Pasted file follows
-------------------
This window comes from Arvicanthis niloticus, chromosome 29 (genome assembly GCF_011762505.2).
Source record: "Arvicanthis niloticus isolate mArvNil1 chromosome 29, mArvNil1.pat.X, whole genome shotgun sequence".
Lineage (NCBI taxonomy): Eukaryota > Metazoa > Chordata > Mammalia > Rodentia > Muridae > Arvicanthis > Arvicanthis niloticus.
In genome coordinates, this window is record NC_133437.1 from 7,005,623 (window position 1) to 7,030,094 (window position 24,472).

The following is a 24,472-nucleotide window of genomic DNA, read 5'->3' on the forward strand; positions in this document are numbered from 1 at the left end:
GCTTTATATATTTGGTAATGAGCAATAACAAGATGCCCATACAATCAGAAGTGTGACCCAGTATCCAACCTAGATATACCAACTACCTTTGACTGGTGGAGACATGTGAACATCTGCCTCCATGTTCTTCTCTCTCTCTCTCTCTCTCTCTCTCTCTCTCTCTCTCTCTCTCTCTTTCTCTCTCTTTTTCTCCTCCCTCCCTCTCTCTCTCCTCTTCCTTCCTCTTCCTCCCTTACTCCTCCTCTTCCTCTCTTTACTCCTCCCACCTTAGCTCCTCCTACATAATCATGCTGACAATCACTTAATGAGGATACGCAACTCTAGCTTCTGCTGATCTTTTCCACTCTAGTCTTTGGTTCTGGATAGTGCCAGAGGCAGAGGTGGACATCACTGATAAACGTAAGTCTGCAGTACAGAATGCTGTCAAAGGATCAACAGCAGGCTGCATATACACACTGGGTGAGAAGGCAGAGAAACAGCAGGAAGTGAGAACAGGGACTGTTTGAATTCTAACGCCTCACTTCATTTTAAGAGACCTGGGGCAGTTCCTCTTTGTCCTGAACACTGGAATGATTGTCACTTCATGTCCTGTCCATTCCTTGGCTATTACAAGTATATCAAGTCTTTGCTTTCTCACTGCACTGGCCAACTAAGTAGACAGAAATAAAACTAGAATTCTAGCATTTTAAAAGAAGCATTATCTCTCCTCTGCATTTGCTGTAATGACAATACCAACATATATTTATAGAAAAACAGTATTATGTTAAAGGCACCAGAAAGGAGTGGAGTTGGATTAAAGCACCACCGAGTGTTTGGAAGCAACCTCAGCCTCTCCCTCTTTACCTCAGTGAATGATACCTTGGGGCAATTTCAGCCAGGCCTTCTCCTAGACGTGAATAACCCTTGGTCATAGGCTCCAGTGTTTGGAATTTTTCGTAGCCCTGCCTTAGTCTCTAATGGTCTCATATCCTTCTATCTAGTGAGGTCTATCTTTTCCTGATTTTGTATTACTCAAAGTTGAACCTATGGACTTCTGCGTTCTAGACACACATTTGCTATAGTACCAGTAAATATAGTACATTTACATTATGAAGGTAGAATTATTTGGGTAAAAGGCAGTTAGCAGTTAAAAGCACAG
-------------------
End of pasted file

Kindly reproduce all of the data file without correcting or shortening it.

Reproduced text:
This window comes from Arvicanthis niloticus, chromosome 29 (genome assembly GCF_011762505.2).
Source record: "Arvicanthis niloticus isolate mArvNil1 chromosome 29, mArvNil1.pat.X, whole genome shotgun sequence".
Lineage (NCBI taxonomy): Eukaryota > Metazoa > Chordata > Mammalia > Rodentia > Muridae > Arvicanthis > Arvicanthis niloticus.
In genome coordinates, this window is record NC_133437.1 from 7,005,623 (window position 1) to 7,030,094 (window position 24,472).

The following is a 24,472-nucleotide window of genomic DNA, read 5'->3' on the forward strand; positions in this document are numbered from 1 at the left end:
GCTTTATATATTTGGTAATGAGCAATAACAAGATGCCCATACAATCAGAAGTGTGACCCAGTATCCAACCTAGATATACCAACTACCTTTGACTGGTGGAGACATGTGAACATCTGCCTCCATGTTCTTCTCTCTCTCTCTCTCTCTCTCTCTCTCTCTCTCTCTCTCTCTCTCTTTCTCTCTCTTTTTCTCCTCCCTCCCTCTCTCTCTCCTCTTCCTTCCTCTTCCTCCCTTACTCCTCCTCTTCCTCTCTTTACTCCTCCCACCTTAGCTCCTCCTACATAATCATGCTGACAATCACTTAATGAGGATACGCAACTCTAGCTTCTGCTGATCTTTTCCACTCTAGTCTTTGGTTCTGGATAGTGCCAGAGGCAGAGGTGGACATCACTGATAAACGTAAGTCTGCAGTACAGAATGCTGTCAAAGGATCAACAGCAGGCTGCATATACACACTGGGTGAGAAGGCAGAGAAACAGCAGGAAGTGAGAACAGGGACTGTTTGAATTCTAACGCCTCACTTCATTTTAAGAGACCTGGGGCAGTTCCTCTTTGTCCTGAACACTGGAATGATTGTCACTTCATGTCCTGTCCATTCCTTGGCTATTACAAGTATATCAAGTCTTTGCTTTCTCACTGCACTGGCCAACTAAGTAGACAGAAATAAAACTAGAATTCTAGCATTTTAAAAGAAGCATTATCTCTCCTCTGCATTTGCTGTAATGACAATACCAACATATATTTATAGAAAAACAGTATTATGTTAAAGGCACCAGAAAGGAGTGGAGTTGGATTAAAGCACCACCGAGTGTTTGGAAGCAACCTCAGCCTCTCCCTCTTTACCTCAGTGAATGATACCTTGGGGCAATTTCAGCCAGGCCTTCTCCTAGACGTGAATAACCCTTGGTCATAGGCTCCAGTGTTTGGAATTTTTCGTAGCCCTGCCTTAGTCTCTAATGGTCTCATATCCTTCTATCTAGTGAGGTCTATCTTTTCCTGATTTTGTATTACTCAAAGTTGAACCTATGGACTTCTGCGTTCTAGACACACATTTGCTATAGTACCAGTAAATATAGTACATTTACATTATGAAGGTAGAATTATTTGGGTAAAAGGCAGTTAGCAGTTAAAAGCACAG